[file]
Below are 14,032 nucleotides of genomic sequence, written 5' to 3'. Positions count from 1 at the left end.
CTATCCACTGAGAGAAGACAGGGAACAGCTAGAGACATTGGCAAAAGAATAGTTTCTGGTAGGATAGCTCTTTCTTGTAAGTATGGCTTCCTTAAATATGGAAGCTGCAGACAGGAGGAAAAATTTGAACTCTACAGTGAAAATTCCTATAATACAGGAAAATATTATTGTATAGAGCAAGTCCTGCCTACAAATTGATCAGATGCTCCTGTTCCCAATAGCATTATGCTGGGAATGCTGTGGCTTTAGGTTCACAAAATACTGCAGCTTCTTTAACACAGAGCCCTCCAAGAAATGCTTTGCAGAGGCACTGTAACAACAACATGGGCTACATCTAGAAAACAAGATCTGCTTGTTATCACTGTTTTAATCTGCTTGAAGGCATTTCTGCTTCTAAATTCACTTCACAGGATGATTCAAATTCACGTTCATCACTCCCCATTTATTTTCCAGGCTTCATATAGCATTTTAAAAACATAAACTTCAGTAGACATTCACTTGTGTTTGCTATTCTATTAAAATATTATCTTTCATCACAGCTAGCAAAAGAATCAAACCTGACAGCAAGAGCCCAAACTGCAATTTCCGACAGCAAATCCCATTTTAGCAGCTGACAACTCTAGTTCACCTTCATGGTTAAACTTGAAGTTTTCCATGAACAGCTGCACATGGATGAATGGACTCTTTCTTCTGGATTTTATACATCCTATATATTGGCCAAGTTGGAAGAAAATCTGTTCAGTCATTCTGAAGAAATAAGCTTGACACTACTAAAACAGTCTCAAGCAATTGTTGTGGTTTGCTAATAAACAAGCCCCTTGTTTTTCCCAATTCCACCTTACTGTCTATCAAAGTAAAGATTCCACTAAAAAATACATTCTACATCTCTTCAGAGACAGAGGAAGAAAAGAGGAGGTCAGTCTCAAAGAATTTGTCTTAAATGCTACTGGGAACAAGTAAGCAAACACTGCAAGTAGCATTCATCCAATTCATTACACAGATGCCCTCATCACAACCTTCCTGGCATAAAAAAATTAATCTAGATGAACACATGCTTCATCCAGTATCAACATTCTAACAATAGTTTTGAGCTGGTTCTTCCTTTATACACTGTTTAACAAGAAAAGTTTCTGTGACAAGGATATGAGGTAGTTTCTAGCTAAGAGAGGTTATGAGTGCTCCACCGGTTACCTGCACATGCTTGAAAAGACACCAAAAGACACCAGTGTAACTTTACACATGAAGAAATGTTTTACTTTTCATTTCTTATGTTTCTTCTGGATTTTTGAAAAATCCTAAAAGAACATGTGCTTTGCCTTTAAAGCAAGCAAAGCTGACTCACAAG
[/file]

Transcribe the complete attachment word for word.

Below are 14,032 nucleotides of genomic sequence, written 5' to 3'. Positions count from 1 at the left end.
CTATCCACTGAGAGAAGACAGGGAACAGCTAGAGACATTGGCAAAAGAATAGTTTCTGGTAGGATAGCTCTTTCTTGTAAGTATGGCTTCCTTAAATATGGAAGCTGCAGACAGGAGGAAAAATTTGAACTCTACAGTGAAAATTCCTATAATACAGGAAAATATTATTGTATAGAGCAAGTCCTGCCTACAAATTGATCAGATGCTCCTGTTCCCAATAGCATTATGCTGGGAATGCTGTGGCTTTAGGTTCACAAAATACTGCAGCTTCTTTAACACAGAGCCCTCCAAGAAATGCTTTGCAGAGGCACTGTAACAACAACATGGGCTACATCTAGAAAACAAGATCTGCTTGTTATCACTGTTTTAATCTGCTTGAAGGCATTTCTGCTTCTAAATTCACTTCACAGGATGATTCAAATTCACGTTCATCACTCCCCATTTATTTTCCAGGCTTCATATAGCATTTTAAAAACATAAACTTCAGTAGACATTCACTTGTGTTTGCTATTCTATTAAAATATTATCTTTCATCACAGCTAGCAAAAGAATCAAACCTGACAGCAAGAGCCCAAACTGCAATTTCCGACAGCAAATCCCATTTTAGCAGCTGACAACTCTAGTTCACCTTCATGGTTAAACTTGAAGTTTTCCATGAACAGCTGCACATGGATGAATGGACTCTTTCTTCTGGATTTTATACATCCTATATATTGGCCAAGTTGGAAGAAAATCTGTTCAGTCATTCTGAAGAAATAAGCTTGACACTACTAAAACAGTCTCAAGCAATTGTTGTGGTTTGCTAATAAACAAGCCCCTTGTTTTTCCCAATTCCACCTTACTGTCTATCAAAGTAAAGATTCCACTAAAAAATACATTCTACATCTCTTCAGAGACAGAGGAAGAAAAGAGGAGGTCAGTCTCAAAGAATTTGTCTTAAATGCTACTGGGAACAAGTAAGCAAACACTGCAAGTAGCATTCATCCAATTCATTACACAGATGCCCTCATCACAACCTTCCTGGCATAAAAAAATTAATCTAGATGAACACATGCTTCATCCAGTATCAACATTCTAACAATAGTTTTGAGCTGGTTCTTCCTTTATACACTGTTTAACAAGAAAAGTTTCTGTGACAAGGATATGAGGTAGTTTCTAGCTAAGAGAGGTTATGAGTGCTCCACCGGTTACCTGCACATGCTTGAAAAGACACCAAAAGACACCAGTGTAACTTTACACATGAAGAAATGTTTTACTTTTCATTTCTTATGTTTCTTCTGGATTTTTGAAAAATCCTAAAAGAACATGTGCTTTGCCTTTAAAGCAAGCAAAGCTGACTCACAAG